Judith Hurwitz, president of the consulting firm Hurwitz & Associates, is co-author of the recently published "Cloud Computing for Dummies." Earlier this month, she graciously agreed to talk with me about how companies are experimenting with cloud computing and the integration challenges they're facing.
One thing that became clear during our discussion is why companies are so interested in this concept of the private cloud-which, to tell you the truth, I'd sort of suspected was some sort of marketing gimmick for vendors looking for a new angle on their SOA offerings.
As it turns out, not so much-or, at least, that's not what's motivating companies to pursue private cloud. Hurwitz found that companies want to try cloud offerings-whether that's infrastructure, SaaS or platform-as-a-service-but they still don't quite trust public cloud vendors. So, to gain experience with cloud, they segregate an area within their data center, add some self-provisioning and an interface, and let business users experiment on their private cloud.
Hurwitz explained one reason why CIOs are so eager to gain cloud experience:
One of the things that's driving people to look at both public and private cloud is that they need a much more dynamic way to get access to the resources they need. What we heard a lot was CIOs saying (is) the CEO is coming to me and saying, Why can't the IT department be more like Google or Amazon? My guy is telling me they can go to Google or Amazon and within 10 minutes they have a resource they need. Why can't you guys act that way?'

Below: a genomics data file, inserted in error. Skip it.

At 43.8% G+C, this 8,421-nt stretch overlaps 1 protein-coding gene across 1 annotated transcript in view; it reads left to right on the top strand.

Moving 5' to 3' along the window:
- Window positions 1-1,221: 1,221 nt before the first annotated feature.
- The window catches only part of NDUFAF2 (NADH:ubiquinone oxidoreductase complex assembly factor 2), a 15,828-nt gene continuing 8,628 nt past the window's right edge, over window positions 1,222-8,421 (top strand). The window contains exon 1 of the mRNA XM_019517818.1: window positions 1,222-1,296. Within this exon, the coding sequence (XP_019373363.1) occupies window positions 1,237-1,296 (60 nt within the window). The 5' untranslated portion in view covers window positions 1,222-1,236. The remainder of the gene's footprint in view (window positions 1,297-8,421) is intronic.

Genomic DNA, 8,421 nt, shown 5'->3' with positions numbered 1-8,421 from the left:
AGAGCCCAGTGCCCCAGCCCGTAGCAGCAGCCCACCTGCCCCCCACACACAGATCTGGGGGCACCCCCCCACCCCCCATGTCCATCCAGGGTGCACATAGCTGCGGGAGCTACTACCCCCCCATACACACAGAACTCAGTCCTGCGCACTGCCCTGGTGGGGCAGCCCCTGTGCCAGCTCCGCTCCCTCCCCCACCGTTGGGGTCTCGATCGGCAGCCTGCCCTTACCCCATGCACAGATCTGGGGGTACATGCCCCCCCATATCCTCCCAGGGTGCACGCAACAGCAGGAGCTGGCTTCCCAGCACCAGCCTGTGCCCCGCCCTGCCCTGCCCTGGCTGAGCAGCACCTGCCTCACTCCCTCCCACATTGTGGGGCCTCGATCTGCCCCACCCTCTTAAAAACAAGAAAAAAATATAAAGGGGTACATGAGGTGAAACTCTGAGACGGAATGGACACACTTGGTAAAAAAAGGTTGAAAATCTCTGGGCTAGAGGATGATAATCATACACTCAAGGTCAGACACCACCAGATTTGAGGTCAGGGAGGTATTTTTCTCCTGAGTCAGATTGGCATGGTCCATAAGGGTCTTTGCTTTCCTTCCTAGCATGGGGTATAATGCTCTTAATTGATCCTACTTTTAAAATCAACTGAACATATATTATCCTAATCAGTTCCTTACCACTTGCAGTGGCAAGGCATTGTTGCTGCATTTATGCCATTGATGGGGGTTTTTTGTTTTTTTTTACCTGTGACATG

As it turns out, a private cloud isn't just a more secure way to experiment with the cloud, it's also one possible solution to cloud's integration challenges, according to a recent TDWI Q&A with Kenneth Ziegler, president and chief operating officer of Logicworks.
The interview covers the difference between private and public cloud offerings, which Ziegler defines a bit differently than Hurwitz, but I think the point still holds about private cloud being less of a hassle and so a good way to gain experience.
Ziegler begins by explaining that the public cloud isn't designed for steady-state applications and offers little or no customer support. Private cloud hosting, on the other hand, gives you access to "engineering expertise," which obviously goes a long way to address integration issues, Ziegler explains:
Private cloud hosting provides a level of IT operations integration that cannot be achieved via public clouds. This integration gives enterprises the assurances they need in order to trust their most critical applications to outside parties. Private clouds should be deployed for applications and content that requires performance, compliance, security, and committed resources.
Obviously, I wouldn't think private clouds, as defined by Ziegler, would be as easily integrated into your enterprise applications as the private clouds Hurwitz defines. But, at least there are options, depending on how bold you're willing to be-and how much integration work you're willing to tackle.
By the way, if you'd like to see an earlier interview with Hurwtiz, check out what she said about how smart companies do SOA.